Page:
The damage begins when part of the population ends up believing that white bread, just because it’s white, is better than dark whole-wheat bread. The idea turns into action: a sector of the population, which goes on to eat white bread for hundreds of years (while it could be eating whole-wheat bread), in circumstances where the diet itself is hardly generous, will effectively become, as a result of poor nutrition, inferior.
Melquiades Herrera (1949-2003) was an irreverent, multifaceted artist. He was a pioneer of performance art in Mexico and a member of the legendary No-Grupo (1977-1983). He taught geometry, visual education, and design at the Antigua Academia de San Carlos (Academy of San Carlos), the inba’s Escuela de Diseño (School of Design), and the Escuela Nacional de Artes Plásticas (National School of Visual Arts).
Melquiades Herrera’s fascination with everyday objects, as well as his attention to urban popular culture and his sharp sense of humor, made him a singular figure in the late twentieth-century art scene. Through his appearances on television programs like La Caravana, he sought to transmit his characteristic way of interpreting the world through mass media.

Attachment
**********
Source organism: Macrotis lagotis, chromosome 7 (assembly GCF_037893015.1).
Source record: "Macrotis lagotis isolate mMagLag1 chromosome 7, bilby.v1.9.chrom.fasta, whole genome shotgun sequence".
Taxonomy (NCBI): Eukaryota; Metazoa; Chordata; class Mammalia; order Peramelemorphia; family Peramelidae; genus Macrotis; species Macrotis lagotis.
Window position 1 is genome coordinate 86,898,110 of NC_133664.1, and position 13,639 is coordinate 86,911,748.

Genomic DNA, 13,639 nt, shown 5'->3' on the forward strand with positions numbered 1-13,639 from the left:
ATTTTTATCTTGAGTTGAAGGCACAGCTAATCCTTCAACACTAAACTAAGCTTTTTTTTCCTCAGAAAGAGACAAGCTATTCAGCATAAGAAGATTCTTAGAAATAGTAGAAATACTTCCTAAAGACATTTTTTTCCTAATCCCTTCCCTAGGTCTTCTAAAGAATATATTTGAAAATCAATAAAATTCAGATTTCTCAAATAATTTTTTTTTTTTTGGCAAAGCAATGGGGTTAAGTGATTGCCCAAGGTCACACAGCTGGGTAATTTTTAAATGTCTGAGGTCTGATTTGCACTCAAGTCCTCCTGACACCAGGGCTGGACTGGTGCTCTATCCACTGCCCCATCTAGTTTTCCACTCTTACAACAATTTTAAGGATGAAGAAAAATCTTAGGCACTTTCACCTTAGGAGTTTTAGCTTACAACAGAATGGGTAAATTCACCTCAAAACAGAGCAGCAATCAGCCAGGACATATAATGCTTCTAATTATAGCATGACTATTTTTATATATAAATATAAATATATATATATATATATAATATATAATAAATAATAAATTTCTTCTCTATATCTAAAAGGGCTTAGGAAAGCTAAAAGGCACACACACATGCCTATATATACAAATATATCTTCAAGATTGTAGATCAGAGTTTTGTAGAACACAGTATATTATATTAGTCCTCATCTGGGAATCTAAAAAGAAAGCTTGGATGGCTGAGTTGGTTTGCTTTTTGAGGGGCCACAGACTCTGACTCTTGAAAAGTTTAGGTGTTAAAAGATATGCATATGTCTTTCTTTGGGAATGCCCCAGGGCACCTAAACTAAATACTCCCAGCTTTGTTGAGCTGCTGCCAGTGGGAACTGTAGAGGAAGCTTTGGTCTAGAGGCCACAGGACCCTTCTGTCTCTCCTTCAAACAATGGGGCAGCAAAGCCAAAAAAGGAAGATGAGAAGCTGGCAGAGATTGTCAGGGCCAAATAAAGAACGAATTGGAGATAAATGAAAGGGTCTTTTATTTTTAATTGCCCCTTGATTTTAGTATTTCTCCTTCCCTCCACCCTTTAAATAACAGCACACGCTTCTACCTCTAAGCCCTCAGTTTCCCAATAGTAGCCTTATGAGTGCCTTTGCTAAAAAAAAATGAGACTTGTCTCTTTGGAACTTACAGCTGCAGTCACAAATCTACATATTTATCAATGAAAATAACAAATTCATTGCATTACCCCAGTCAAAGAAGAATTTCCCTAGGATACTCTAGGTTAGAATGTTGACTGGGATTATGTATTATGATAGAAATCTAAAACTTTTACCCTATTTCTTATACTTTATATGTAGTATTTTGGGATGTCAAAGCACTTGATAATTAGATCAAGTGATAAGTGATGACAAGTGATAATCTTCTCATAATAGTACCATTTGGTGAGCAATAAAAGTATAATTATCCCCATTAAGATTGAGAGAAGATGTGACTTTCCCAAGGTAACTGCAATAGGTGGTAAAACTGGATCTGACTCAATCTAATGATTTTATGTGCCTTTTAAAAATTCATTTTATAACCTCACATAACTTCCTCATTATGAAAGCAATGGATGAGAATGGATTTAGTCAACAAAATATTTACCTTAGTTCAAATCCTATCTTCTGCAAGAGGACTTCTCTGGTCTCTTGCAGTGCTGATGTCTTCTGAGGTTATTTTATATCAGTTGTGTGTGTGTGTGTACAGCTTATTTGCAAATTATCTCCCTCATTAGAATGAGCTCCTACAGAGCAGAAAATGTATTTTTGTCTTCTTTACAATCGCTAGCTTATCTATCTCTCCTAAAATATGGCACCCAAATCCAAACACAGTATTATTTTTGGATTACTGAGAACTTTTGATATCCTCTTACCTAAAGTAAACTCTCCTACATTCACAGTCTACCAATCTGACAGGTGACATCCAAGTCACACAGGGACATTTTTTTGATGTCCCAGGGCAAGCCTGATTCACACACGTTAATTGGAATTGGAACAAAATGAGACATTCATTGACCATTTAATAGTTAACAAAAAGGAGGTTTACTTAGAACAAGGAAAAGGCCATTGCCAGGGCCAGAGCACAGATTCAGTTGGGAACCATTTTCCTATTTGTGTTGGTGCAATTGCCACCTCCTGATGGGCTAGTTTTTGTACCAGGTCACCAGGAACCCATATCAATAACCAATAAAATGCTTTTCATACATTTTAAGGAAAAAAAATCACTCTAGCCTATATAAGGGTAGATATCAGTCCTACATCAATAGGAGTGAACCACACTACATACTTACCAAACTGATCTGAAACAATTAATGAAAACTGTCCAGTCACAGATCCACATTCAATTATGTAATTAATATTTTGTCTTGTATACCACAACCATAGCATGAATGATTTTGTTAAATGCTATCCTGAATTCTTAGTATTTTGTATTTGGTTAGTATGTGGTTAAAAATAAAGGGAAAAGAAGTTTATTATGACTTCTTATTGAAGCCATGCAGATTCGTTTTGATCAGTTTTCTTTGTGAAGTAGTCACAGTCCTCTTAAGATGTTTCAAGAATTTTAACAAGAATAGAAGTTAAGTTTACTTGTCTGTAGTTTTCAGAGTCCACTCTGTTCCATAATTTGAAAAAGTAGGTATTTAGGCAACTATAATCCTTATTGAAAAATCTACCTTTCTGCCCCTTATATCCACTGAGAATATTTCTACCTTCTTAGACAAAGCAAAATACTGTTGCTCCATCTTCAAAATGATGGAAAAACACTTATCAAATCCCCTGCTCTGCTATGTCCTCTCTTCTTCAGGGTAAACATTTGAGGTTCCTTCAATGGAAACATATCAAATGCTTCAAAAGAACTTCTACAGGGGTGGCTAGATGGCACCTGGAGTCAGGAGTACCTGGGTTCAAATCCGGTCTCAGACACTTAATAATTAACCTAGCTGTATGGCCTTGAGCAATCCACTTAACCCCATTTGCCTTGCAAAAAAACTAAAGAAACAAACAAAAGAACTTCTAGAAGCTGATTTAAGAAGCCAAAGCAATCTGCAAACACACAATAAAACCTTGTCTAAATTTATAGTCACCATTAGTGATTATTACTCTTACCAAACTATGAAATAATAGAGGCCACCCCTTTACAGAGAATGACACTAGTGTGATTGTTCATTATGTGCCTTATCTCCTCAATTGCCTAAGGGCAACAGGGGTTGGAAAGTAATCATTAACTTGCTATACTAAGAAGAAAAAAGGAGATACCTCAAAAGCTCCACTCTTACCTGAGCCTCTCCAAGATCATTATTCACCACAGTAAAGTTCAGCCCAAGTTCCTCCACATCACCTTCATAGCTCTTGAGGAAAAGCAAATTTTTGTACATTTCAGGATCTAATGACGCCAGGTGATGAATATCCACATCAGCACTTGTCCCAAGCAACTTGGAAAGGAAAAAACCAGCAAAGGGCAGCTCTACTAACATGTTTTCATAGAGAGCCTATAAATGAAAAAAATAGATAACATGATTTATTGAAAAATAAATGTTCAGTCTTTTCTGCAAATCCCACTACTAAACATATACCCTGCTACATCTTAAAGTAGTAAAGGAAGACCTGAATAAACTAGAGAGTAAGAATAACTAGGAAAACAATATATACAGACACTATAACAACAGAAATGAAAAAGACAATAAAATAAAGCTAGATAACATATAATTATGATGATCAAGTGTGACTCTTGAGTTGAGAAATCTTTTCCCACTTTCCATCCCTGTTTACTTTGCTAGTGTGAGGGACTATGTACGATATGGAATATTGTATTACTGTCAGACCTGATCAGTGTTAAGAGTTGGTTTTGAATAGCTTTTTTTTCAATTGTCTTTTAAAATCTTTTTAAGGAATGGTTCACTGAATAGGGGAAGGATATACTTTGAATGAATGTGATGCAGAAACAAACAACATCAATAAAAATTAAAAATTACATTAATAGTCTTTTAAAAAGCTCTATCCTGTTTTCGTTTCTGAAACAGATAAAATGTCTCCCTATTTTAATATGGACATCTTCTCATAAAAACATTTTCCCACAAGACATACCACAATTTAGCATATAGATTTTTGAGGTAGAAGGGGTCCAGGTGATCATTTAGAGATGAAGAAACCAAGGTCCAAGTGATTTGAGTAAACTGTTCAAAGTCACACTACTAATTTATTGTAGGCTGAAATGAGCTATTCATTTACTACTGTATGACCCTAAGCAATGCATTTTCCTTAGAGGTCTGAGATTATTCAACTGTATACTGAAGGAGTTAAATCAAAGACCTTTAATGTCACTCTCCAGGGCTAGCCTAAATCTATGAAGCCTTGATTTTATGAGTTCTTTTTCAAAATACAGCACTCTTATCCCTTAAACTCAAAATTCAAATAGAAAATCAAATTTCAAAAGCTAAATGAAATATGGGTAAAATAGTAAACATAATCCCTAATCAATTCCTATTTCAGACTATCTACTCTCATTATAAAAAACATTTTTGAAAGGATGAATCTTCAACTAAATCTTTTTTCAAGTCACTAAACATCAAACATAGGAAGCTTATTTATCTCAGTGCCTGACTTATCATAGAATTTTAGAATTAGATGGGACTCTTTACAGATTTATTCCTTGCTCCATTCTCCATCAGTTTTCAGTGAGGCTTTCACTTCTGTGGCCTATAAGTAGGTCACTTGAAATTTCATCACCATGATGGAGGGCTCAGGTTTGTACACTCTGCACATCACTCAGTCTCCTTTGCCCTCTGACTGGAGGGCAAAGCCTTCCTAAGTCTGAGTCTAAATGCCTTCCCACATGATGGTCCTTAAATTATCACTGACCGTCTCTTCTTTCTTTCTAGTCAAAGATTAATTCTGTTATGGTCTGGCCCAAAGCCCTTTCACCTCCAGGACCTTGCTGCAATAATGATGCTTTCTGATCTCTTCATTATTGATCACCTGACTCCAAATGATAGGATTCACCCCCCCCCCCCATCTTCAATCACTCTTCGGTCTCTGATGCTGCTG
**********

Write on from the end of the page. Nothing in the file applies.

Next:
Melquiades addressed aesthetics on the street and in markets on wheels, not just in galleries and museums. His texts in magazines and journals display a unique style of caustic criticism.
Coordinated by Sol Henaro, this publication gathers materials produced by Melquiades Herrera throughout his entire career. His photographs, objects, long-form articles, essays, and poems allow us to truly enter his universe. These works, accompanied by contextualizing texts and testimonials from his colleagues and friends, restore a breadth of artistic output that, due both to their ephemeral nature and to institutional oversight, had remained inaccessible to the public – but which had nonetheless persisted as a nearly cult-like rumor for several generations.